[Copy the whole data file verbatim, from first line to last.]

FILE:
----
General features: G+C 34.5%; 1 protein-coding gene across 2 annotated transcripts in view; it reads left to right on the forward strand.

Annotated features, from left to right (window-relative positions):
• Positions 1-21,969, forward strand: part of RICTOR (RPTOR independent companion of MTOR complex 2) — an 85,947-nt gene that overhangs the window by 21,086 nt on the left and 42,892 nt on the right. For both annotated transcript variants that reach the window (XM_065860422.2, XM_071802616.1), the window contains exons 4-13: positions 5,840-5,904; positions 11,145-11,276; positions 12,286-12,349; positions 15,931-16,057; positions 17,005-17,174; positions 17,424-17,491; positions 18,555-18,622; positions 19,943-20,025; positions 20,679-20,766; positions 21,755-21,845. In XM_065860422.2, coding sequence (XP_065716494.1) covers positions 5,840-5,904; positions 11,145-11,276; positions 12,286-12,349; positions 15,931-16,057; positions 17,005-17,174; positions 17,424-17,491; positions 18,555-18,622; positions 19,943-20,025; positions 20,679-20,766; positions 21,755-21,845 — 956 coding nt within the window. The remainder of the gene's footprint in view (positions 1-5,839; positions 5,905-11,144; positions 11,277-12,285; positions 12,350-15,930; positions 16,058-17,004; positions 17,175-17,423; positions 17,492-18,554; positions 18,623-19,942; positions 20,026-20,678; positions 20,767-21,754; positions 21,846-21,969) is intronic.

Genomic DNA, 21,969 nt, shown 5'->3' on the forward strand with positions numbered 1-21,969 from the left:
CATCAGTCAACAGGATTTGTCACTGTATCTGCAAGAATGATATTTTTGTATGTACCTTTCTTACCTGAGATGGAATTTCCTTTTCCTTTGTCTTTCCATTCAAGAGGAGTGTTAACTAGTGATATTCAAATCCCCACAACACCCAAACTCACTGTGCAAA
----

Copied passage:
General features: G+C 34.5%; 1 protein-coding gene across 2 annotated transcripts in view; it reads left to right on the forward strand.

Annotated features, from left to right (window-relative positions):
• Positions 1-21,969, forward strand: part of RICTOR (RPTOR independent companion of MTOR complex 2) — an 85,947-nt gene that overhangs the window by 21,086 nt on the left and 42,892 nt on the right. For both annotated transcript variants that reach the window (XM_065860422.2, XM_071802616.1), the window contains exons 4-13: positions 5,840-5,904; positions 11,145-11,276; positions 12,286-12,349; positions 15,931-16,057; positions 17,005-17,174; positions 17,424-17,491; positions 18,555-18,622; positions 19,943-20,025; positions 20,679-20,766; positions 21,755-21,845. In XM_065860422.2, coding sequence (XP_065716494.1) covers positions 5,840-5,904; positions 11,145-11,276; positions 12,286-12,349; positions 15,931-16,057; positions 17,005-17,174; positions 17,424-17,491; positions 18,555-18,622; positions 19,943-20,025; positions 20,679-20,766; positions 21,755-21,845 — 956 coding nt within the window. The remainder of the gene's footprint in view (positions 1-5,839; positions 5,905-11,144; positions 11,277-12,285; positions 12,350-15,930; positions 16,058-17,004; positions 17,175-17,423; positions 17,492-18,554; positions 18,623-19,942; positions 20,026-20,678; positions 20,767-21,754; positions 21,846-21,969) is intronic.

Genomic DNA, 21,969 nt, shown 5'->3' on the forward strand with positions numbered 1-21,969 from the left:
CATCAGTCAACAGGATTTGTCACTGTATCTGCAAGAATGATATTTTTGTATGTACCTTTCTTACCTGAGATGGAATTTCCTTTTCCTTTGTCTTTCCATTCAAGAGGAGTGTTAACTAGTGATATTCAAATCCCCACAACACCCAAACTCACTGTGCAAA